Star Rating:

Stranger Things 15

Streaming On: Watch Stranger Things on Netflix

Season: 4

Episode: 4

Actors: Millie Bobby Brown, Winona Ryder, David Harbour, Sadie Sink

Release Date: Friday 27th May 2022

Genre(s): Action, Adventure, Fantasy, Horror, Mystery

While it's been a very long wait for fans of the series, we are happy to report our first four episodes back in Hawkins (and also our first proper journey outside of it) delivers on all of the horror, laughs, teenage angst and '80s references we've been missing for the past three years.

It's been years (!) since our last trip back to Hawkins, and a lot of things have changed in that time; Eleven (Millie Bobby Brown) has moved to California with the Byers family; Hopper (David Harbour), believed to have exploded into nothingness at the end of season three, is alive and kicking in a Russian concentration camp; while the crew back home are growing up, dealing with love lives, and still suffering from their previous monstrous escapades. But the one thing that hasn't changed? There's still a nefarious presence in town. 'Stranger Things' season four reintroduces The Upside Down in a new way, with the evil presence this time around preying on teenagers who are dealing with traumatising moments from their past.

The series starts with a re-cap (thank you, Netflix) which follows Joyce Byers' (Winona Ryder) storyline from the previous three seasons. The quiet linchpin of the entire franchise, Joyce and her motley crew consisting of Hopper and new series regular Murray (Brett Gelmen), have become one of the series' ultimate highlights throughout its run. This time around, Joyce and Murray de-code a bizarre message, informing them of Hopper's dire situation, and the duo attempt a quick turnaround rescue mission without even telling the kids their plan. It's best not to get Eleven's hopes up, right?

Speaking of Eleven, she's having a very tough time of it all. A character who has never quite fitted in, she is the subject of unfair and unruly bullying in her new school from Angela (Elodie Grace Orkin) and her crew of little twerps. Having lost her powers in season three, El's struggling with this alongside the (supposed) loss of the man who became an important father figure to her, adjusting to a new school, not making any friends, and living so far away from her boyfriend Mike (Finn Wolfhard).

On the surface level, all seem relatively normal teen angsty stuff. But back in Hawkins, there's something rumbling in that alternative dimension hidden... somewhere. Vecna is the new slimy bad of the season, inspired by an evil character who appears in Dustin (Gaten Matarazzo) and his friends' game of 'Dungeons & Dragons'. The ominous presence does a stellar job at doing the evil things that it does, mostly down to it being a Mind Flayer with, well, an actual mind. Creepy and nightmarish, Volume One sets up what will probably be the biggest showdown in Hawkins yet, thanks to the cerebral entity that's preying on innocent teenagers.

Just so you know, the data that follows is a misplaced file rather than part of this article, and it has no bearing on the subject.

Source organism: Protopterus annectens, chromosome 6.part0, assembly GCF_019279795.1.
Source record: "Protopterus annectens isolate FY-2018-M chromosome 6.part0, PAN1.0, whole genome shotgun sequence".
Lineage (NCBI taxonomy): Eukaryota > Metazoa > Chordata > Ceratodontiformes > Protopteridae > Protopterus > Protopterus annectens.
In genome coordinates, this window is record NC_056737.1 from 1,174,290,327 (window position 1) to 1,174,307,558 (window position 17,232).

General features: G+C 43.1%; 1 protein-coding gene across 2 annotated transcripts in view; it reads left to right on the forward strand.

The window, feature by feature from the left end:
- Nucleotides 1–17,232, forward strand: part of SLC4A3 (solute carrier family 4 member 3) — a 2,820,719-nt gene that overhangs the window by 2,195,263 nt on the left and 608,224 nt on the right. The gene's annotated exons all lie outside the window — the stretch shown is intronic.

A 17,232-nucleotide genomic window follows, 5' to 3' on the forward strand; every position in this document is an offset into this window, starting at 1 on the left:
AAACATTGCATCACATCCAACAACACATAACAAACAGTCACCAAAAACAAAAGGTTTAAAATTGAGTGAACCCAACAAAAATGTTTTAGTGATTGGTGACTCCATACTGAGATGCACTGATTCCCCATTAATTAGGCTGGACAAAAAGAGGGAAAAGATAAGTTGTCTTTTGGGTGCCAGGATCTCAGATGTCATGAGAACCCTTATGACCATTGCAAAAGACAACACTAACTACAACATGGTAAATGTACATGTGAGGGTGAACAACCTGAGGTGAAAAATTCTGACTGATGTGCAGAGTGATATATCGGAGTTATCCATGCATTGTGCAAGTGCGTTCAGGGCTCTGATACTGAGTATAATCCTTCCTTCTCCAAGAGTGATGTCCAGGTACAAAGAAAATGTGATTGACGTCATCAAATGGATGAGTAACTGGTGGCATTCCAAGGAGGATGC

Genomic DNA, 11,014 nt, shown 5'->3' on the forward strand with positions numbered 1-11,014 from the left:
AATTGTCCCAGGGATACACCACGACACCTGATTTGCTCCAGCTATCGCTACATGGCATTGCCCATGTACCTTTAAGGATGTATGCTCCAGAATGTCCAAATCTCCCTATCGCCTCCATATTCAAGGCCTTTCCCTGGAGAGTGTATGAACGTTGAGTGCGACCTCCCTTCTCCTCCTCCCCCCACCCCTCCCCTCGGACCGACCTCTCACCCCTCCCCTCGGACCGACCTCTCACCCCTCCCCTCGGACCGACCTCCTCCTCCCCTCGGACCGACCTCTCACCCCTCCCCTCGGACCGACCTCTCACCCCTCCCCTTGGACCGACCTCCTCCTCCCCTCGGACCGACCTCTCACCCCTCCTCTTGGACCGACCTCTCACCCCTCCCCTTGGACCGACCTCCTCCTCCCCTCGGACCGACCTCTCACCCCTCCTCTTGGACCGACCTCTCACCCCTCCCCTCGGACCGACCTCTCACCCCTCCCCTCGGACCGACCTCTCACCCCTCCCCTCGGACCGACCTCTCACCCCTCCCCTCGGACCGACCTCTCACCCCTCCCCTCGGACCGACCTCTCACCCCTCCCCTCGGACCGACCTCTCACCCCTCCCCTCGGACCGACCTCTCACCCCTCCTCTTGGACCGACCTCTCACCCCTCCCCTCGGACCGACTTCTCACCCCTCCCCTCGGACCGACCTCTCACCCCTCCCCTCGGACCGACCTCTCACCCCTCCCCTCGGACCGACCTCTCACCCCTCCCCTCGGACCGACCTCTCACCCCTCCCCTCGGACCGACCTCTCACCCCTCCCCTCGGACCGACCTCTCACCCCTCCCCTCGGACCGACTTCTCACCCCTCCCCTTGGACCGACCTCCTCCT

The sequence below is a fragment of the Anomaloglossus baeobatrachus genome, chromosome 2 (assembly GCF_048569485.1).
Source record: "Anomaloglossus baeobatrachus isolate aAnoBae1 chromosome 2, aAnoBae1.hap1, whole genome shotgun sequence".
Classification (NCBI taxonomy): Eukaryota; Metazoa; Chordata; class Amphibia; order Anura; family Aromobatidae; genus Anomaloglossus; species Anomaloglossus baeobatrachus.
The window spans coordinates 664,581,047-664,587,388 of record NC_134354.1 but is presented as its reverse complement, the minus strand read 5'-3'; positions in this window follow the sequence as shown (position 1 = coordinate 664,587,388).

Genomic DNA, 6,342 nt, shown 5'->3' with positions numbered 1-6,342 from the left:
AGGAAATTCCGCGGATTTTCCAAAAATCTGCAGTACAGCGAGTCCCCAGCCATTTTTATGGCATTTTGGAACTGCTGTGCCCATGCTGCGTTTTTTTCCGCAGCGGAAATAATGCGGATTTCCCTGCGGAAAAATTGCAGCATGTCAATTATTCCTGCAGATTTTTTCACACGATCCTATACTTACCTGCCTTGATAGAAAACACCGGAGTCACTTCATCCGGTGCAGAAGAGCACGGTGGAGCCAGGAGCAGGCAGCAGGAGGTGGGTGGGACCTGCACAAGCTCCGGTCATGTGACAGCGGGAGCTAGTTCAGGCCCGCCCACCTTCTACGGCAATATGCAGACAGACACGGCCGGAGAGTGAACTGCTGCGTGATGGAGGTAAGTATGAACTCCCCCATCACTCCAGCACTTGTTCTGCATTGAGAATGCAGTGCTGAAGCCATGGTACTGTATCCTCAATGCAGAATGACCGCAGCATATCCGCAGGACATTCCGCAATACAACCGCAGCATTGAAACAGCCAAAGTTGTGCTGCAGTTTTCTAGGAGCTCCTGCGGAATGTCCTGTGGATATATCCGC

Elsewhere in Hawkins, Lucas (Caleb McLaughlin) is struggling with juggling his newfound basketball team glory and staying in contact with his "geekier" friends; while Nancy (Natalia Dyer) is using her journalistic eye to solve one of the latest strange happenings. Newcomer Eddie (Joseph Quinn) is the fresh, high-energised meat who becomes an early focal point for our mystery-solvers; while Robin (Maya Hawke) and Steve (Joe Keery) talk about their love lives in their VHS rental shop. It would be remiss of us if we didn't mention Max (Sadie Sink), who really steps into her own this season, a young girl carrying around the guilt of losing her older brother Billy (Dacre Montgomery) in last season's finale.

Will Volume Two make for a worthy conclusion to the series? If it does, get ready for a five-star review coming your way. For now, though, there are too many questions left unanswered to give a full review of the season. But it is heading in the right direction. Hopefully, those extra-long episodes on the horizon in Volume Two won't make us wish everything was more condensed - but there should be enough storyline to explore - and explain - going forward.

Volume One is a strong introduction back into the world, with episode one being a pleasant catch-up back with the characters, establishing some new ones, and giving the audience just enough horror and wonder to keep you excited for what's waiting around the corner. Once the first episode is out of the way, however, the stakes kick in as three separate storylines continue simultaneously, each becoming increasingly more urgent.

There's just something so comforting about tuning into 'Stranger Things' season four, hearing that theme song kick in, and knowing that you're about to embark on another tall tale with your old pals from Hawkins. Plus, the '80s tunes this time around (Dead or Alive, Kate Bush, Talking Heads, Falco) are arguably the series' best.

'Stranger Things' season four Volume One begins on May 27; Volume Two hits Netflix on July 1. This review covers the first four episodes.